City potentials - complexity and difference?
A research called City Potentials, conducted by Deloitte in collaboration with The Centre for Democracy and Law "Miko Tripalo", a non-governmental organisation, has revealed complexities and differences in the local self-government systems across the Republic of Croatia. The research included 61 cities. The survey results show that, on the one hand, a majority of city governments in Croatia are committed to strategic planning, while on the other hand, there is a permanent awareness of the need to achieve best possible results within the given resource limits. The City Potentials research has highlighted the quality of managing finances and other activities from the areas of competence of local governments as a key success factor.
The results of the research into the functioning of the cities in Croatia were presented in today's press conference. The main topics covered were ways to find new financing and local and regional self-government managing models, and the role of the cities in the economic development, both as part of a process intended to identify the necessary changes in the functioning of the entire local self-government system.
The conference was attended by mayors of many Croatian cities and towns, as well as representatives of legal and financial institutions.
"In Croatia, the time is ripe for redesigning the local-self government system. There are four main directions of those changes: to increase the accountability of local authorities, to change the territorial distribution and regionalism, to change the financing system, and to improve operational efficiency", emphasised professor Josip Kregar, Ph.D., Chairman of the Steering Committe of the Centre for Democracy and Law "Miko Tripalo" at the Faculty of Law.
It is interesting that the majority of the cities and towns having developed their strategic plans on the basis of their competitive advantages have identified those advantages to be anchored mainly in tourism and geo-traffic positions. The already established industrial and entrepreneurial zones and communal infrastructure are found to form only a small part of the cities' competitive advantages.
Budget planning has evolved into the key factor of the overall strategic planning ever since the cities have turned to enhancing their competitive advantages. Only a small portion of the cities and towns, 15 percent, use both the bottom-up and the top-down approaches in developing their annual budgets. Simultaneous application of the two approaches is currently seen as the best practice. The budgets are generally prepared on an annual basis, whereas only a very small percentage of the cities elaborate their annual budgets further on a monthly basis.
As many as 58 percent of the city governments have experience in EU funding, which is still a small percentage considering that so far Croatia has been utilising all the EU pre-accession programmes. The fact that almost one half of the respondents have no experience whatsoever with EU funding raises concern, as this will significantly reduce their absorption capacity once Croatia becomes a full EU member and gains access to much larger funds available for various projects. "It is encouraging that almost 84 percent of the cities plan to use EU funding as a key source of financing their development and infrastructure projects. Still, individual EU fund beneficiaries have before them a complex process of applying for those funds. The application process is intricate because the applicable terms and conditions are defined by many EU and national rules", pointed out Tamara Obradović Mazal, a director at Deloitte Business Advisory Services.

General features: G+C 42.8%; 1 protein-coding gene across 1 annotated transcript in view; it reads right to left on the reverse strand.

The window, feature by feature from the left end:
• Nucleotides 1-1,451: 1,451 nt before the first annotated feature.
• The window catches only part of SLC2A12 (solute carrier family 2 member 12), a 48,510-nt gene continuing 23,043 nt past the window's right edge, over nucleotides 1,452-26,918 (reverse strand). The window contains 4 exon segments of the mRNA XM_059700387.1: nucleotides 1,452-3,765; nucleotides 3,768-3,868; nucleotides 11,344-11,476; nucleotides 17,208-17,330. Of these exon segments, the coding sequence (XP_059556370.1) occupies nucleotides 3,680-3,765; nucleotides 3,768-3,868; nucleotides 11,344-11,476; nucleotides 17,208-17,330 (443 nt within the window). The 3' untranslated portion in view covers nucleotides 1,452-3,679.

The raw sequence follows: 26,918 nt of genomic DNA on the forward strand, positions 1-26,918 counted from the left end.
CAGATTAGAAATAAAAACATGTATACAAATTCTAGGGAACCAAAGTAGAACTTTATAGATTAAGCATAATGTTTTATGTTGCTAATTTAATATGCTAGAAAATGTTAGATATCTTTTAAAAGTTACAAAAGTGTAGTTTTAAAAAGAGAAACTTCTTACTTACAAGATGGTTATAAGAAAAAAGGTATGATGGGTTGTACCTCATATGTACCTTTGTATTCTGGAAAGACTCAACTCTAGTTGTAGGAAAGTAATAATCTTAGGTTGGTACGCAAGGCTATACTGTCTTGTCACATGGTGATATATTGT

Over 80 percent of the respondents from the surveyed city governments believe to have integrated information systems in place, which is an improvement by almost 30 percent compared to the results obtained from an identical survey Deloitte conducted two years ago. However, the number of those assigning adequate attention to the IT function by setting up separate IT units that would provide sufficient support to the business users obviously cannot be described as large (merely 10 percent).
Today we are witnessing a shift of focus to efficient management of assets that are key to all organisations - their people. As many as 72 percent of the respondents undertake employee performance assessments, of which 93 percent do it on an annual basis. In this respect, human resource policies and procedures are an important aspect. Only 52 percent of the city governments confirmed having such policies and procedures in place.
"The aim of the City Potentials Conference was to help identify new financing and financial management models for cities as well as raise the issue of public administration reforms and it was organised at the point at which the global crisis pushes the pursuit of solutions to these issues even more to the forefront,“ emphasises Tamara Obradović Mazal.